Memphis, Martin, and the Mountaintop: The Sanitation Strike of 1968
Memphis, Martin, and the Mountaintop: The Sanitation Strike of 1968

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Annotation: This historical fiction picture book presents the story of nine-year-old Lorraine Jackson, who in 1968 witnessed the Memphis sanitation strike--Dr. Martin Luther King Jr.'s final stand for justice before his assassination.
Genre: Economics
Catalog Number: #171020
Format: Perma-Bound Edition from Publisher's Hardcover
All Formats: Search
Publisher: Boyds Mills Press
Copyright Date: 2018
Edition Date: c2018
Illustrator: Christie, R. Gregory,
Pages: 40
Availability: Available
ISBN: Publisher: 1-629-79718-9 Perma-Bound: 0-7804-3129-4
ISBN 13: Publisher: 978-1-629-79718-2 Perma-Bound: 978-0-7804-3129-4
Dewey: 331.892
LCCN: 2017949844
Dimensions: 28 cm.
Language: English
Reviews:
Horn Book
The 1968 Memphis Sanitation Strike is not often covered in picture books, despite its being Dr. King's final march before his assassination. In a poignant mix of poetry and prose, fictional child Lorraine Jackson shares her family's story of resistance as she helped her sanitation-worker father fight for fair wages and safer working conditions. Christie's rich gouache paintings illustrate the honest portrayal of an intense historical moment. Timeline. Bib.
Publishers Weekly
Duncan relays the story of the 1968 Memphis sanitation strike, which was triggered after two black sanitation workers died when their poorly maintained truck malfunctioned. After the incident, Mayor Henry Loeb refused to meet the demands of the newly formed sanitation workers- union for better pay, treatment, and safety standards, and 1,300 men walked off the job. Duncan writes in fervent free verse from the perspective of Lorraine Jackson, a fictional girl whose father joins the strike and who is loosely based on Almella Starks-Umoja, a teacher who marched in strike protests with her parents as a child. Lorraine-s narrative is passionate and personal: -My daddy... marched for better pay. He marched for decent treatment. My daddy marched for me.- As violence erupts, and Martin Luther King Jr. arrives to deliver his -I-ve Been to the Mountaintop- speech the day before his assassination, the emotional tenor of Lorraine-s story builds, cresting with the strike-s settlement: -So much was won. So much was lost. Freedom is never free.- Christie-s vivid, emotive gouache paintings feature a montage of powerful panoramas and portraits, including those of the protesters, King, and Lorraine-s family. Ages 9-12. (Aug.)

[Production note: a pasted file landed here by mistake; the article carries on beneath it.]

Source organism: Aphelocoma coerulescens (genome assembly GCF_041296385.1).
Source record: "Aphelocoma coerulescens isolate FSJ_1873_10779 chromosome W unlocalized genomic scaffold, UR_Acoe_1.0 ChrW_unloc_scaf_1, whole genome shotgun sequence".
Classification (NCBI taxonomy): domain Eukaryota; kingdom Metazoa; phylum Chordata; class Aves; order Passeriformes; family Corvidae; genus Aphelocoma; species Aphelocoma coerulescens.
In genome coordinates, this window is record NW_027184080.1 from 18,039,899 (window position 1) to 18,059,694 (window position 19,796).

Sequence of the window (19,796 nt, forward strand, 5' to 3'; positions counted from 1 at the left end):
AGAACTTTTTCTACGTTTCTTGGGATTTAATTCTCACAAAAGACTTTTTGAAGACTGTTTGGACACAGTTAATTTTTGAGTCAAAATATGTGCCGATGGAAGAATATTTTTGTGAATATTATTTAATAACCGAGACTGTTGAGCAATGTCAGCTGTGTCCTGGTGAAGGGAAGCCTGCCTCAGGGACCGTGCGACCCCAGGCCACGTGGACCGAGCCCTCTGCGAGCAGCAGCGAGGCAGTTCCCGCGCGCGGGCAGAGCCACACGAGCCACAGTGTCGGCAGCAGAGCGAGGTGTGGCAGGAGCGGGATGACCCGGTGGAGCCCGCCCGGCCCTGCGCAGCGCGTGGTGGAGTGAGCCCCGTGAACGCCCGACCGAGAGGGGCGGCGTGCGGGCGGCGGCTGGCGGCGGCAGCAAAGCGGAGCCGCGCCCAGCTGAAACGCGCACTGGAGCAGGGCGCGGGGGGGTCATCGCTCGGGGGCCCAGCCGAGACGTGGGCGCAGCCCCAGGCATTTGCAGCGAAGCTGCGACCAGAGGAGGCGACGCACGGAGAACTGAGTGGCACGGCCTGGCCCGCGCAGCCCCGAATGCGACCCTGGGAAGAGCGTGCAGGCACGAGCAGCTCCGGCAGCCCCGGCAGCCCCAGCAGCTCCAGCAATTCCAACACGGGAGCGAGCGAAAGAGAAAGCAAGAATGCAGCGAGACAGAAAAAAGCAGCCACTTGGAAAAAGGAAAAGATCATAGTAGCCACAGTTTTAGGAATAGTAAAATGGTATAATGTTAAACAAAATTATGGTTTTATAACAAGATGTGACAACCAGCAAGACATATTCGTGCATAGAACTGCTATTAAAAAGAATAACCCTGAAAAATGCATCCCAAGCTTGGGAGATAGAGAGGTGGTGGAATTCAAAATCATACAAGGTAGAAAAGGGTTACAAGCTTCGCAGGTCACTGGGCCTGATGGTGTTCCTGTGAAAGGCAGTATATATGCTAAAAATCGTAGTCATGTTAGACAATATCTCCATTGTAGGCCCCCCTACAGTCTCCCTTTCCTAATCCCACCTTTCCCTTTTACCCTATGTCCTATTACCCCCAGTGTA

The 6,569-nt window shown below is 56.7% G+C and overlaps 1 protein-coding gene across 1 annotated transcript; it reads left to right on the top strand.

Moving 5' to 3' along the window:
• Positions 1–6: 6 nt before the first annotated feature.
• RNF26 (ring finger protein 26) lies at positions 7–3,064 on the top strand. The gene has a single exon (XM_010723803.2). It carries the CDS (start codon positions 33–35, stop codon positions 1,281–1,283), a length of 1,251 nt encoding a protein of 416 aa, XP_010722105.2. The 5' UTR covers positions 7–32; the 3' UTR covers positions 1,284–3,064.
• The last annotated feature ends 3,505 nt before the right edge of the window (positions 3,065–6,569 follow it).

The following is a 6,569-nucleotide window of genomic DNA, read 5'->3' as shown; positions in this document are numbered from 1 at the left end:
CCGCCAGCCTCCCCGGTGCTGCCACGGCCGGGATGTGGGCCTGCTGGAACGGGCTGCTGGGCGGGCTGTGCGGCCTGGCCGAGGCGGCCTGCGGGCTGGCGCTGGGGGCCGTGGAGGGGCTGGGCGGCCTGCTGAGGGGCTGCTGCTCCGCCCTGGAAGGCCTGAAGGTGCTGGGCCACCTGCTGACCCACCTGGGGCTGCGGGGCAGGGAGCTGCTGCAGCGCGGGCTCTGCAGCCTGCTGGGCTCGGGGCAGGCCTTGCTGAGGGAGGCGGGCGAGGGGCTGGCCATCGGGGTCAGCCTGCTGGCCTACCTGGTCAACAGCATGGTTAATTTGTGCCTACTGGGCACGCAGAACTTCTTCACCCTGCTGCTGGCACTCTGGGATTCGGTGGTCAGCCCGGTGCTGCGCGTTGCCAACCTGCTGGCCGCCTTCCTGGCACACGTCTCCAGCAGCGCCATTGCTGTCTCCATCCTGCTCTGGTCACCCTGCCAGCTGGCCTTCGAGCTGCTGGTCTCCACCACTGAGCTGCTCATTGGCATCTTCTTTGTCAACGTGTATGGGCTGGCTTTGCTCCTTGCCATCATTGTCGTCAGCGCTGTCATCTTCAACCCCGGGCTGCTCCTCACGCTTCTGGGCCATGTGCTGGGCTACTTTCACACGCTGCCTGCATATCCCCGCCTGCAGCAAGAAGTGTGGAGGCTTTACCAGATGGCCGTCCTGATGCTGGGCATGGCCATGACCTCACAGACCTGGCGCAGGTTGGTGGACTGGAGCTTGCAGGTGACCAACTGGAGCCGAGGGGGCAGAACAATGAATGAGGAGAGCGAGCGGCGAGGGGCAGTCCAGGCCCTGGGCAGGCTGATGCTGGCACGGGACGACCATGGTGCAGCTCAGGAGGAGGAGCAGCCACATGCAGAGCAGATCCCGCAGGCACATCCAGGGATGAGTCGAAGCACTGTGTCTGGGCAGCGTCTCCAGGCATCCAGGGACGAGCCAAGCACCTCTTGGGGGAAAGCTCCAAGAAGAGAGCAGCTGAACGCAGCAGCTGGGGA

School Library Journal Starred Review
Gr 25 Duncan tells the story of the 1968 Memphis Sanitation Strike and the assassination of Martin Luther King Jr. through the voice of Lorraine Jackson, an invented character who looks back on her childhood as the nine-year-old daughter of a sanitation worker. The book opens with a poem, beginning simply, "I remember Memphis," and continues mostly in prose, with several pages of poetry in different formats interspersed. The haiku "Omen" is striking amid the longer pages: "Yellow Daffodils. Sixteen inches under snow. King canceled his march." The language throughout is powerful. Christie's Acryla gouache paintings are breathtaking, from the wide white brush strokes in the snowy background of the aforementioned haiku, to the impeccable rendering of Coretta Scott King marching in a widow's veil four days after her husband's assassination. Lorraine is depicted earnestly with braids in bows, and bobby socks. Warm yellows and oranges and cool blues alternate as backgrounds to most full-bleed pages. The text is fully researched, with cited sources, and draws many details from interviews with a Memphis teacher who experienced this moment in history as a child. VERDICT A superbly written and illustrated work. A first purchase for public and school libraries. Clara Hendricks, Cambridge Public Library, MA